A fascinating insight into the ‘Net Generation’ and ‘Digital Natives’.

Weller, K, Bruns, A, Burgess, A, Mahrt, M (2013) Twitter and Society
A current overview of research into the uses of Twitter. There is also a section on analysing Twitter data.

Arab Spring and other social media “revolutions”

Castells, M (2012) Networks of Outrage and Hope: Social Movements in the Internet Age
An analysis of the new forms of social movements by the leading academic on networked societies.

Dabashi, H (2012) The Arab Spring: The End of Postcolonialism
Dabashi uses the phrase ‘delayed defiance’ for how the Arab Spring has transformed the geopolitics of the ‘Middle East’.

Gerbadou, P (2012) Tweets and the Streets: Social Media and Contemporary Activism
Digital activism and contemporary protest culture.

Ghonim, W (2012) Revolution 2.0.
Wael Ghonim is considered one of the most influential people in the 2011 Egyptian Revolutions. This is his personal account of the events. A fascinating and compelling read.

Howard, PM, Hussain, MM (2013) Democracy’s Fourth Wave? Digital Media and the Arab Spring
An examination of the role of the internet, mobiles and social media in the Arab Spring.

Lovink, G (2011) Networks Without a Cause
A probing critique of social media and network theory. Useful chapters and case studies on Facebook, Wikileaks, blogging and online video.

Mason, P (2012) Why It’s Kicking Off Everywhere: The New Global Revolutions
A discussion of the various ‘social media revolutions’ of 2011: from London to Egypt. An excellent account of the various uprisings around the world.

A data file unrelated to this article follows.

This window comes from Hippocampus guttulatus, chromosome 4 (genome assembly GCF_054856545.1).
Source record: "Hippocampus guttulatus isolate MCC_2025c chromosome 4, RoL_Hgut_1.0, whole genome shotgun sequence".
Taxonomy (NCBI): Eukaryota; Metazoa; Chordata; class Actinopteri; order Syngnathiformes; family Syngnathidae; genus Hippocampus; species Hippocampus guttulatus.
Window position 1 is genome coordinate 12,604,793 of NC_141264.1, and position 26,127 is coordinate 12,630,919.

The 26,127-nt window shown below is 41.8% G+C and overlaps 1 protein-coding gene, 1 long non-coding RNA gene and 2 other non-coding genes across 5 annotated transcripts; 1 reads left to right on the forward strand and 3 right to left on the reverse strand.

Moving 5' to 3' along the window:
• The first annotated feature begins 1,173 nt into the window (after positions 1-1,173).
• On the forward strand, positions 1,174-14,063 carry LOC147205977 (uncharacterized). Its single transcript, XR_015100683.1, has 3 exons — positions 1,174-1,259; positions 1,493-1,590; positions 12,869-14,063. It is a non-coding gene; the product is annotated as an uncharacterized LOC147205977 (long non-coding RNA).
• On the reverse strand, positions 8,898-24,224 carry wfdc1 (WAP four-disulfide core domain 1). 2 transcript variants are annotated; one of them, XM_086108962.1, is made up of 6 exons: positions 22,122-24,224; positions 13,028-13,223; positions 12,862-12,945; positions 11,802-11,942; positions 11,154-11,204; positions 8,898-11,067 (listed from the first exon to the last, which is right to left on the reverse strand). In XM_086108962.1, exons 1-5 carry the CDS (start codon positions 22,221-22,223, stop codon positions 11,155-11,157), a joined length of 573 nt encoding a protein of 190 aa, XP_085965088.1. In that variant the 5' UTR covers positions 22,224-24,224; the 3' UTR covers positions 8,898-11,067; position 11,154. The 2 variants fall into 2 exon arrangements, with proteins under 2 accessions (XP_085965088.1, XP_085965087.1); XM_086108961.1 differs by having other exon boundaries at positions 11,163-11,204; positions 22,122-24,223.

Tufekci, Z (2017) Twitter and Tear Gas: The Power and Fragility of Networked Protest
An examination of 21st century protests movements.

JOURNAL ARTICLES

General (social media)

Castells, M (2007) Communication, Power and Counter-power in the Network Society
An seminal paper by Castells on the emergence of mass self-communication, power and politics. The new public sphere.

Kaplan, AM (2010) Users of the World, Unite! The Challenges and Opportunities of Social Media
One of the most cited papers on social media, often quoted for it’s definition of social media. But is it still current?

Miller, D (2016) How the World Changed Social Media
Nine anthropologists each spent 15 months living in China, Brazil, Turkey, Chile, India, England, Italy and Trinidad. Fascinating study with accompanying MOOC.

Steinfield, C, Ellison NB, Lampe C (2008) Social capital, self-esteem, and the use of online social network sites: A longitudinal analysisAn investigation into the relationship between intensity of Facebook use, measures of psychological well-being, and bridging social capital.

Social Media and International Development

Ali, AH (2011) The Power of Social Media in Developing Nations
An excellent paper on social media and international development with a comprehensive introduction and some insightful case studies.

Bailard, CS (2012) A Field Experiment on the Internet’s Effect in an African Election: Savvier Citizens, Disaffected Voters, or Both
A study of the internet and social media’s influences on the Tanzanian political elections.